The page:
Where would the world be without chocolate? How could James Bond save the day if the ejector seat had never been invented?
These are just some of the key inventions and contributions to society made by Irish people throughout history.
Epic Ireland, the digital museum in Dublin, has composed a list of great Irish people who you may not be aware of, and the impact their achievements had on the world.
[nextpage title=”Sir Hans Sloane” ]
Sir Hans Sloane – invented milk chocolate
The Co Down born physician worked for the British Navy in the 17th century. During one campaign in the Caribbean he sampled the local cocoa drink. Sloane reportedly find it nauseating but saw its potential and tried adding milk to soften the taste.
He sold his drinking chocolate as a medicine in England before its delicious taste was recognised by the Cadbury brothers who began selling Sloane’s recipe in the 19th century.[/nextpage]
[nextpage title=”John Tyndall” ]
John Tyndall – explained why the sky is blue
John Tyndall was the first man to explain why the sky is blue. And why the planet doesn’t simply freeze over. The Co Carlow scientist discovered that the sky appears blue because of air particles scatter the blue light from the sun more than they do other colours.
Tyndall was also one of the first to understand that the greenhouse effect was caused by certain gases. He once famously said: “Without water vapour, the earth’s surface would be held fast in the iron grip of frost.”[/nextpage]
[nextpage title=”Harry Ferguson” ]
Harry Ferguson – invented the tractor
Harry Ferguson was an engineer from Co Down. He had a passion for aviation and was the first Irishman to build and fly his own plane. His real success though was the modern tractor. Previously, the car and plough had been separate units which were awkward and dangerous.
Ferguson developed the single unit tractor, and after a few setbacks, he found the perfect design and it became a huge success, with American car company Ford mass producing it.
Ferguson also had a passion for motor racing and designed the first four wheel drive Formula One car.[/nextpage]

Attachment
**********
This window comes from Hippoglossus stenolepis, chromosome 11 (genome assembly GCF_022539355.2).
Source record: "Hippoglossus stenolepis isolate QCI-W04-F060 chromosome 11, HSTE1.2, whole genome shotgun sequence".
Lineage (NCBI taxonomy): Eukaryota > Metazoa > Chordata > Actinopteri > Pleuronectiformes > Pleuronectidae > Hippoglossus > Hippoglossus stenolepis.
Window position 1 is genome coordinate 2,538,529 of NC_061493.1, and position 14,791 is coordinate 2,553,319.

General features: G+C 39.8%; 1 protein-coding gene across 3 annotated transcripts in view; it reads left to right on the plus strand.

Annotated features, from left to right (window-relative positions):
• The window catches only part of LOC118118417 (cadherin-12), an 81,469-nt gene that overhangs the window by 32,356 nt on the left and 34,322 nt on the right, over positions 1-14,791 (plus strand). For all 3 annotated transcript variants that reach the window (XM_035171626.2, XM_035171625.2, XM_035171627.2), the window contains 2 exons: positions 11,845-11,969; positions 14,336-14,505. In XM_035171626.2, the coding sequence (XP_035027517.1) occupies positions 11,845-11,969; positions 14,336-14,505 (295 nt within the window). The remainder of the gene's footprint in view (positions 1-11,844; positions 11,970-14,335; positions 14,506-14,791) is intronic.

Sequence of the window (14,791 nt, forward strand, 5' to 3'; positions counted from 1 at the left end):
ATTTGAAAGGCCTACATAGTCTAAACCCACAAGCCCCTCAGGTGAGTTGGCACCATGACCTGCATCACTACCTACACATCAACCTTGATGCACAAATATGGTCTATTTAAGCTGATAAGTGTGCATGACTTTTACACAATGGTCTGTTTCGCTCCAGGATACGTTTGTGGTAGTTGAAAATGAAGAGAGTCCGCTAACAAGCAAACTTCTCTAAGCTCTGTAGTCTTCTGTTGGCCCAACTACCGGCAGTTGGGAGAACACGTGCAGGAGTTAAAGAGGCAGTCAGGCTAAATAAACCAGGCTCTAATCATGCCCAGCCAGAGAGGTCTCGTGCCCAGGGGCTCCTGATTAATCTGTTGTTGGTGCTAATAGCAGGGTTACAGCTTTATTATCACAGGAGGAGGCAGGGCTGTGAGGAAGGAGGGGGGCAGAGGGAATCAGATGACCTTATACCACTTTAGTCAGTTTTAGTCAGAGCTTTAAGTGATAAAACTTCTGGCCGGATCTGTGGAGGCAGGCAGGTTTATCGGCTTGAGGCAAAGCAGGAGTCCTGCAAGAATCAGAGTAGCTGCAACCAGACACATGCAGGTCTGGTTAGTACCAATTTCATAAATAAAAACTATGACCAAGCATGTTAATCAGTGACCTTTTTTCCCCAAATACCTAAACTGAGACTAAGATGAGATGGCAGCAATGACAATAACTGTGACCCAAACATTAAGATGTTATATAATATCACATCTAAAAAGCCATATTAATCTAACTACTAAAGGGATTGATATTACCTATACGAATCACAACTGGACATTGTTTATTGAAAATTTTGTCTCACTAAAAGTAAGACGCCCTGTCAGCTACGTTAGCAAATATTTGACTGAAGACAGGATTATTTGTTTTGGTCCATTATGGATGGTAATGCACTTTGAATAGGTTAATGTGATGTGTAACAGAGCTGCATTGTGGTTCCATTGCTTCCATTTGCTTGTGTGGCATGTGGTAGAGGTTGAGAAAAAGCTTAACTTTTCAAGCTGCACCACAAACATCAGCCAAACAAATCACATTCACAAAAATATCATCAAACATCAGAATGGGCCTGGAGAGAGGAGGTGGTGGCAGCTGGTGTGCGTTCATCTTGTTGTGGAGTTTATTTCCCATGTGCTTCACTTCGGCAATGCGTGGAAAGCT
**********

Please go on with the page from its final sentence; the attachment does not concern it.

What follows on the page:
[nextpage title=”James Hoban” ]
James Hoban – designed the White House
The most famous building in the world – the White House – was designed by Irish architect James Hoban. The Kilkenny man moved to Washington after the American Revolution and actually won a competition to design the White House.
He based his design on that of Leinster House, the government base in Dublin. Hoban also contributed to the design of the United States Capitol building.[/nextpage]
[nextpage title=”Joseph ‘Spud’ Murphy” ]
Joseph ‘Spud’ Murphy – added flavour to crisps
Believe it or not, but crisps used to only come in the basic flavour of plain and ready salted. That was until the 1950s when innovative Dublin man Joseph Murphy started creating batches of crisps and adding flavours to them.
Some of his biggest successes included slat and vinegar, cheese and onion and barbecue. Murphy went on to start his own brand of crisps, the iconic Taytos.[/nextpage]
[nextpage title=”Sir James Martin” ]
Sir James Martin – invented the ejector seat
Sir James Martin was devastated when his business partner was killed in a plane crash. So much so, that he dedicated himself to inventing an ejector seat which could save lives in the future.
The Co Down man was confident in his design but by 1945 it had still only been tested using crash test dummies. Bernard Lynch was the first brave person to test it for real, and thankfully, the ejector seat worked perfectly and he survived.[/nextpage]
[nextpage title=”Peter Rice” ]
Peter Rice – built the Sydney Opera House
Peter Rice was a structural engineer from Co Louth. He moved to Australia and was assistant to the man responsible for building the Sydney Opera House. However, Rice was quickly promoted after his boss became ill and oversaw the construction of one of the world’s most iconic building whilst still only in his twenties.
Rice was also responsible for the designs of The Louvre, Stansted Airport and the glass front of Dublin’s CHQ building. In his obituary, Rice was described as “the James Joyce of structural engineering”.[/nextpage]
[nextpage title=”Dr James Barry” ]
Dr James Barry (Margaret Ann Bulkey) – performed first successful Caesarian
Dr James Barry was a renowned surgeon in the British Army and treated soldiers all around the world in various challenging conditions.
The Dubliner’s most notable achievement was being the first British doctor to perform a successful Caesarian operation in which both mother and child survived.
Barry died in 1865, and it was only then that it was discovered that Dr Barry was actually female. It is believed Margaret Ann Bulkey decided to live her life as a man in order to pursue her dream of studying medicine and becoming a surgeon.[/nextpage]